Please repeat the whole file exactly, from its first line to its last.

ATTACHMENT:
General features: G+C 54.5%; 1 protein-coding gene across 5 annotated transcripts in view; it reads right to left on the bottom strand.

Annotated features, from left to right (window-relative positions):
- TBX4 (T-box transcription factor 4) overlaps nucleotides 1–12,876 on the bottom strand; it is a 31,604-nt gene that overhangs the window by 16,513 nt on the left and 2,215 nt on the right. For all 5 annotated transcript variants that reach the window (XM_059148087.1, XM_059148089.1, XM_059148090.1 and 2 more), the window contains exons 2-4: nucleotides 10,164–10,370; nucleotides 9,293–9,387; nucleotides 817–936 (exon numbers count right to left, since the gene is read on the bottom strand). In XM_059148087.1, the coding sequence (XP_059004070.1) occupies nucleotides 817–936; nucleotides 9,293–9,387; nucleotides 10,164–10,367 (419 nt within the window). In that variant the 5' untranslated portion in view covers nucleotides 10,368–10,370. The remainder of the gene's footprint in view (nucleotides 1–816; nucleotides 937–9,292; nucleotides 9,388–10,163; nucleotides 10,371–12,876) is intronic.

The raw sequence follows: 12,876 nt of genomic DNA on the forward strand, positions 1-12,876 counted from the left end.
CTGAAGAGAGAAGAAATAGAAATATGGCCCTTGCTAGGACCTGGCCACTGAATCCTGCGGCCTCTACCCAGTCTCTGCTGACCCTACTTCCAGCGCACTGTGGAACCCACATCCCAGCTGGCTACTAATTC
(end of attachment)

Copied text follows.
General features: G+C 54.5%; 1 protein-coding gene across 5 annotated transcripts in view; it reads right to left on the bottom strand.

Annotated features, from left to right (window-relative positions):
- TBX4 (T-box transcription factor 4) overlaps nucleotides 1–12,876 on the bottom strand; it is a 31,604-nt gene that overhangs the window by 16,513 nt on the left and 2,215 nt on the right. For all 5 annotated transcript variants that reach the window (XM_059148087.1, XM_059148089.1, XM_059148090.1 and 2 more), the window contains exons 2-4: nucleotides 10,164–10,370; nucleotides 9,293–9,387; nucleotides 817–936 (exon numbers count right to left, since the gene is read on the bottom strand). In XM_059148087.1, the coding sequence (XP_059004070.1) occupies nucleotides 817–936; nucleotides 9,293–9,387; nucleotides 10,164–10,367 (419 nt within the window). In that variant the 5' untranslated portion in view covers nucleotides 10,368–10,370. The remainder of the gene's footprint in view (nucleotides 1–816; nucleotides 937–9,292; nucleotides 9,388–10,163; nucleotides 10,371–12,876) is intronic.

The raw sequence follows: 12,876 nt of genomic DNA on the forward strand, positions 1-12,876 counted from the left end.
CTGAAGAGAGAAGAAATAGAAATATGGCCCTTGCTAGGACCTGGCCACTGAATCCTGCGGCCTCTACCCAGTCTCTGCTGACCCTACTTCCAGCGCACTGTGGAACCCACATCCCAGCTGGCTACTAATTC